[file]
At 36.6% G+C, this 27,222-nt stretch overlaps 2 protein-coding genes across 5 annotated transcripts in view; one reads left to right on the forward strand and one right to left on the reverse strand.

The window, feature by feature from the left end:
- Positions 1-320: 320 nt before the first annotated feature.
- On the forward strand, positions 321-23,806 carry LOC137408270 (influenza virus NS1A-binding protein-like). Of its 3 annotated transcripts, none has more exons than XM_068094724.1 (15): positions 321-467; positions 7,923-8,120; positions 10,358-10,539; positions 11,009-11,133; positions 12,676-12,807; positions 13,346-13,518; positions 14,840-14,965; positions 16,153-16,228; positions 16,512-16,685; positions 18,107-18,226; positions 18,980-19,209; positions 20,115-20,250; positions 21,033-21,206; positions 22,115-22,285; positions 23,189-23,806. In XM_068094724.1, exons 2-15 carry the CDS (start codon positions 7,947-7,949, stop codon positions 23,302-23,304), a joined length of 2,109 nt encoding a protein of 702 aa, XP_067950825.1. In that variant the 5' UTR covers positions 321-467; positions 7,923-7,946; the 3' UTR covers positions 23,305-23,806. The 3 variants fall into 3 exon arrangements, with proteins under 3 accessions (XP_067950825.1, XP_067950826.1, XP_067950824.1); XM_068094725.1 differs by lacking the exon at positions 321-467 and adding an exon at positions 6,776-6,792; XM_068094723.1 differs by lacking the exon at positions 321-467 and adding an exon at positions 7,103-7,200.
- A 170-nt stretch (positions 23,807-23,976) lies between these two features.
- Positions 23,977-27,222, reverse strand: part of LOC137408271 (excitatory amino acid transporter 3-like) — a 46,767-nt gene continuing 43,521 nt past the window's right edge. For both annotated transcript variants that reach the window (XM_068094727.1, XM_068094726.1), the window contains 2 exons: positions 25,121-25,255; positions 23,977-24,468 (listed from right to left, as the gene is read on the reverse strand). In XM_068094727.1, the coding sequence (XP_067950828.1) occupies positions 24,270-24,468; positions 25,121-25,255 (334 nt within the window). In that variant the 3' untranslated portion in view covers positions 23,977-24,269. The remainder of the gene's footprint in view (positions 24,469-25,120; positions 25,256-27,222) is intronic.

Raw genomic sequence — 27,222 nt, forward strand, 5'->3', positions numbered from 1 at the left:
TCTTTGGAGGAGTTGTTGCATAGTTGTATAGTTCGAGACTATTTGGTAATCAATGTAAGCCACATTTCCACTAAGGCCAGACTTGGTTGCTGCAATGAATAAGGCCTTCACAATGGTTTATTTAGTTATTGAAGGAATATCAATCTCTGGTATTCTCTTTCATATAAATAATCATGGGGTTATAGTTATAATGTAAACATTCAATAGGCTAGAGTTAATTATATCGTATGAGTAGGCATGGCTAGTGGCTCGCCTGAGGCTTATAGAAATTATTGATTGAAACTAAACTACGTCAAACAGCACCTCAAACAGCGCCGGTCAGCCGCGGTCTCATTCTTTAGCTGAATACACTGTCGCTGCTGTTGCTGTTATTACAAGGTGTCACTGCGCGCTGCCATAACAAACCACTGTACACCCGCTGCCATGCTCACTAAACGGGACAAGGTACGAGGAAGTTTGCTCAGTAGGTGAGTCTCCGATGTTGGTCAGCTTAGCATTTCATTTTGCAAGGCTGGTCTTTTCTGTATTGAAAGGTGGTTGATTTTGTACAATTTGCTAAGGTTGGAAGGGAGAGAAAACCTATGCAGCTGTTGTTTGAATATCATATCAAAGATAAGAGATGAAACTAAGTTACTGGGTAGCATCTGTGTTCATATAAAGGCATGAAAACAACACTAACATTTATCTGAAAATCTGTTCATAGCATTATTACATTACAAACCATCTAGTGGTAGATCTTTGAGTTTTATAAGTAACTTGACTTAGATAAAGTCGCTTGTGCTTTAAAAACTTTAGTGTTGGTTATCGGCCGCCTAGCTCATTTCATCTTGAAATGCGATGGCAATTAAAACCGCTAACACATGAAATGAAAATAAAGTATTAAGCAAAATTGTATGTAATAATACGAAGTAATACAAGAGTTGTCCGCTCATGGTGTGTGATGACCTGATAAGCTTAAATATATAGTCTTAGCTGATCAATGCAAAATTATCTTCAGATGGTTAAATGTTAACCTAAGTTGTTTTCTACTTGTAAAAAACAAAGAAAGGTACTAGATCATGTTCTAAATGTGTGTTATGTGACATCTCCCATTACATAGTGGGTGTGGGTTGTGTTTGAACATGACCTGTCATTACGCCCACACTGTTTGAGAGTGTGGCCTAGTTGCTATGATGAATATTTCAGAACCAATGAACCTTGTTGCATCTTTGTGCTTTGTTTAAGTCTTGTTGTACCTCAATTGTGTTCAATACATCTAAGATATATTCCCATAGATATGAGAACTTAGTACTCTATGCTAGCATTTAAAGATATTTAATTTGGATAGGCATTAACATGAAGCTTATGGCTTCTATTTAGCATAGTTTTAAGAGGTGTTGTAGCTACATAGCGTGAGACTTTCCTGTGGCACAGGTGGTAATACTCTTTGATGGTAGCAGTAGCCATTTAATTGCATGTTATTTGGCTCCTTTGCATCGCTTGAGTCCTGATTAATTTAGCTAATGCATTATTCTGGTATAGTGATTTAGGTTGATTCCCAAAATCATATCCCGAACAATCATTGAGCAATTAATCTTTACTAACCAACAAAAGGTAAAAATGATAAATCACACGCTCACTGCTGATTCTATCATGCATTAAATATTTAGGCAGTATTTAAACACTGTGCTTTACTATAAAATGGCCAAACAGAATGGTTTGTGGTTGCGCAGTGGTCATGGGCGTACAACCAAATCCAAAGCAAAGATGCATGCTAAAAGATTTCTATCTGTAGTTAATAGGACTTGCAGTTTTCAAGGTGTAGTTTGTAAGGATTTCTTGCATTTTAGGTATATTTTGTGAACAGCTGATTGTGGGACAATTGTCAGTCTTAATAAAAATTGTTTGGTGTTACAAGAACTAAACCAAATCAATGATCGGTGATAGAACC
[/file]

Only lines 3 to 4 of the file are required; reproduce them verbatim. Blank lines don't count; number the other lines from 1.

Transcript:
- Positions 1-320: 320 nt before the first annotated feature.
- On the forward strand, positions 321-23,806 carry LOC137408270 (influenza virus NS1A-binding protein-like). Of its 3 annotated transcripts, none has more exons than XM_068094724.1 (15): positions 321-467; positions 7,923-8,120; positions 10,358-10,539; positions 11,009-11,133; positions 12,676-12,807; positions 13,346-13,518; positions 14,840-14,965; positions 16,153-16,228; positions 16,512-16,685; positions 18,107-18,226; positions 18,980-19,209; positions 20,115-20,250; positions 21,033-21,206; positions 22,115-22,285; positions 23,189-23,806. In XM_068094724.1, exons 2-15 carry the CDS (start codon positions 7,947-7,949, stop codon positions 23,302-23,304), a joined length of 2,109 nt encoding a protein of 702 aa, XP_067950825.1. In that variant the 5' UTR covers positions 321-467; positions 7,923-7,946; the 3' UTR covers positions 23,305-23,806. The 3 variants fall into 3 exon arrangements, with proteins under 3 accessions (XP_067950825.1, XP_067950826.1, XP_067950824.1); XM_068094725.1 differs by lacking the exon at positions 321-467 and adding an exon at positions 6,776-6,792; XM_068094723.1 differs by lacking the exon at positions 321-467 and adding an exon at positions 7,103-7,200.